You might not know his name, but you would almost certainly know the songs shaped by the sounds of Ikutaro Kakehashi.
A pioneer of electronic music, Ikutaro Kakehashi founded the Roland Corporation in 1972, whose drum machines and synthesisers feature in decades of hits.
The drum machines, in particular, formed the backb one for entire genres like hip-hop and techno.
One of Mr Kakehashi’s most iconic creations, the TR 808 drum machine, was first introduced in 1980.
Tim Whelan is from ’90s British band Trans-Global Underground and was working as a music producer when the instrument first appeared.
“I mean just about everybody got them at one point, I can remember when I was working in the studio in the 1980s just the amount of excitement when the 808 drum machine came in and the 808 drum machine became fairly iconic, people used it and the people that used it the most, first of all, were a lot of the New York and Detroit people. Africa Bombata was the most famous, first of all to be using it.”
It wasn’t long until other big-name artists began to incorporate the technology in their songs: Prince, Whitney Houston, Marvin Gaye and Madonna.
Music technology has come a long way since the 80s and 90s.
But Tim Whelan says despite this, the Roland range continues to influence the music scene.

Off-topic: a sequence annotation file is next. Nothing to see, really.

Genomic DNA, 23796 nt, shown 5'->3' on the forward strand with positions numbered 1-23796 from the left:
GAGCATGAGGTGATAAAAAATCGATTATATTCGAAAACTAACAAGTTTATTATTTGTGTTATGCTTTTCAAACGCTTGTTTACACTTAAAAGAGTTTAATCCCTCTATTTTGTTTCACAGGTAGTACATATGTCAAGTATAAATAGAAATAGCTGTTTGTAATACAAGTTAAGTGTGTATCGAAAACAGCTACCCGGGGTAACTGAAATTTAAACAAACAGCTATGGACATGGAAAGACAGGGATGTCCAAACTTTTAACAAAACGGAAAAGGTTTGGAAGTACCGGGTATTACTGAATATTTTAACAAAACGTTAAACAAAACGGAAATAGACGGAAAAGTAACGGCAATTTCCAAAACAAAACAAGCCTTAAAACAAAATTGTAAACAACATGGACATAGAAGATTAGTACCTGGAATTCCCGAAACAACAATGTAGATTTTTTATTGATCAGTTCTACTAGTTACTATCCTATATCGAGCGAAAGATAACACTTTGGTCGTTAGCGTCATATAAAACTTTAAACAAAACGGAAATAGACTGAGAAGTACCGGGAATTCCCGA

“The sounds are still, you know, in terms what of people put into their computer, if they’re making music with a laptop, often they’re using sounds taken straight from a Roland drum machine or a Roland synthesizer.”
Kanye West heavily features the 808 drum throughout his 2008 album “808s & Heartbreak.”
And he’s not the first artist to credit the machine.
English electronic music group 808 State is named after Mr Kakehashi’s creation.
808 State band member Graham Massey explains why the sound is so distinctive.
“This is the Roland Rhythm composer, TR 808. It’s a box that’s about a foot long. It looks kind of military-grade industrial. It’s the sound pallet of this machine that made it cut above the other drum machines that were around at the time. It has this devastating base drum, which if you turn it up like that, it just absolutely can shake a room. Put that through a nightclub PA system and you can vibrate bodies.”
In 2013, Mr Kakehashi was awarded a technical Grammy for his contributions to electronic music technology.
Dave Smith, who collaborated with him and co-won the award, has told the BBC Mr Kakehashi never stopped trying to evolve the music industry.
“He was ill at the time of the Grammys so he couldn’t come out, so his son accepted the award for him. I wanted to visit him in his home and even then he was starting a new company and he was happy and full of energy and he was just an amazing man, a good friend, a very good competitor of course and just innovative continually all that time.”